Evaluation of grazing services, spatial and socioeconomic characteristics of goat herding in Mt. Carmel
Grazing management and landscape planning, require a multidisciplinary approach. Decision processes regarding grazing systems comprise not only of ecological goals and constrains (i.e. biodiversity, soil erosion, etc.), but also deals with economical (livestock production, forage value) and sociological aspects (tradition, household, etc.).
My study links aspects from multiple disciplines aiming to redefine problems outside expected boundaries of natural resource management. Furthermore, the study reach solutions based on a new understanding of the complex conditions associated to Mt. Carmel grazing challenges. Among the main questions that motivate this research, I asked questions like: Is there a difference in pasture use between different goat flocks? Do the socioeconomic characteristics of a flock influence its spatial distribution? How could land managers enhance the potential value of grazing services provided by local goat flocks?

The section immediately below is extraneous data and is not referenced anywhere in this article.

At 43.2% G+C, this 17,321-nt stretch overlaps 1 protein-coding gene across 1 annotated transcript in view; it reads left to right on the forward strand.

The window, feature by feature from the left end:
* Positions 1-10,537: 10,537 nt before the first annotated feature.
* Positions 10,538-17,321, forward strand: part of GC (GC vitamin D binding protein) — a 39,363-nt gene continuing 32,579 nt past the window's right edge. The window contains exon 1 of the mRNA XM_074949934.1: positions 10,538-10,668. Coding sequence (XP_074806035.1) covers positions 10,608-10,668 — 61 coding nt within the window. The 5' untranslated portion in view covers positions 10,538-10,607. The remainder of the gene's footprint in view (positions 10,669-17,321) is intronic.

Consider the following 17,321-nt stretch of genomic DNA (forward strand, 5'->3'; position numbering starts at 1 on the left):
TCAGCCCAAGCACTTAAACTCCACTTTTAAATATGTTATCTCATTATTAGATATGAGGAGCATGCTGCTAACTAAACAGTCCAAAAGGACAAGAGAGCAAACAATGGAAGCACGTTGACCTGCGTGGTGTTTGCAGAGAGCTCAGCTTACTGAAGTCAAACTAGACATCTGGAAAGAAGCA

In order to answer these questions, I linked spatial grazing patterns to socioeconomic parameters in a bottom-up planning model. This approach may provide information on grazing services potential regarding socio-economical characteristics of a given herd at a high spatial resolution. The outcomes could be farther used to promote better and more sustainable landscape management.